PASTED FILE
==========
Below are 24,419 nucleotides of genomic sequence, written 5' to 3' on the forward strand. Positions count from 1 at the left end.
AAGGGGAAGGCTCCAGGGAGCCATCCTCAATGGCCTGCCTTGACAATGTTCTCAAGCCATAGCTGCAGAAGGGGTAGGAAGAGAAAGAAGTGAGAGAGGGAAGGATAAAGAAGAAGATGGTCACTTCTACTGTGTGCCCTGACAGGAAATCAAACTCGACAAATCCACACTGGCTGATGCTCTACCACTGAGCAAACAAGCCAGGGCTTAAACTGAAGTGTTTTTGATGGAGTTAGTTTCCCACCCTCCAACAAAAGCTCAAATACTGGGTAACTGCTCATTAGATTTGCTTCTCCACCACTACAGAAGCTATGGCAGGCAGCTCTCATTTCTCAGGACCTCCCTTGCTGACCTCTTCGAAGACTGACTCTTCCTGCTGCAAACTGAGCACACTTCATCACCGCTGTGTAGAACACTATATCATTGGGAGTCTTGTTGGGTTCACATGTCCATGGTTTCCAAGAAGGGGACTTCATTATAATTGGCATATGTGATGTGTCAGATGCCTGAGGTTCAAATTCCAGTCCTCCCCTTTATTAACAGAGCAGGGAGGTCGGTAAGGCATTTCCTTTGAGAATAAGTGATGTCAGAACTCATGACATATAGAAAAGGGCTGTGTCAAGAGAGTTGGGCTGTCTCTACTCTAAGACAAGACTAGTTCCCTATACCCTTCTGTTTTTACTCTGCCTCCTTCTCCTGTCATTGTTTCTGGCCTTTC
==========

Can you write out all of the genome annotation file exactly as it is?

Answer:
Below are 24,419 nucleotides of genomic sequence, written 5' to 3' on the forward strand. Positions count from 1 at the left end.
AAGGGGAAGGCTCCAGGGAGCCATCCTCAATGGCCTGCCTTGACAATGTTCTCAAGCCATAGCTGCAGAAGGGGTAGGAAGAGAAAGAAGTGAGAGAGGGAAGGATAAAGAAGAAGATGGTCACTTCTACTGTGTGCCCTGACAGGAAATCAAACTCGACAAATCCACACTGGCTGATGCTCTACCACTGAGCAAACAAGCCAGGGCTTAAACTGAAGTGTTTTTGATGGAGTTAGTTTCCCACCCTCCAACAAAAGCTCAAATACTGGGTAACTGCTCATTAGATTTGCTTCTCCACCACTACAGAAGCTATGGCAGGCAGCTCTCATTTCTCAGGACCTCCCTTGCTGACCTCTTCGAAGACTGACTCTTCCTGCTGCAAACTGAGCACACTTCATCACCGCTGTGTAGAACACTATATCATTGGGAGTCTTGTTGGGTTCACATGTCCATGGTTTCCAAGAAGGGGACTTCATTATAATTGGCATATGTGATGTGTCAGATGCCTGAGGTTCAAATTCCAGTCCTCCCCTTTATTAACAGAGCAGGGAGGTCGGTAAGGCATTTCCTTTGAGAATAAGTGATGTCAGAACTCATGACATATAGAAAAGGGCTGTGTCAAGAGAGTTGGGCTGTCTCTACTCTAAGACAAGACTAGTTCCCTATACCCTTCTGTTTTTACTCTGCCTCCTTCTCCTGTCATTGTTTCTGGCCTTTC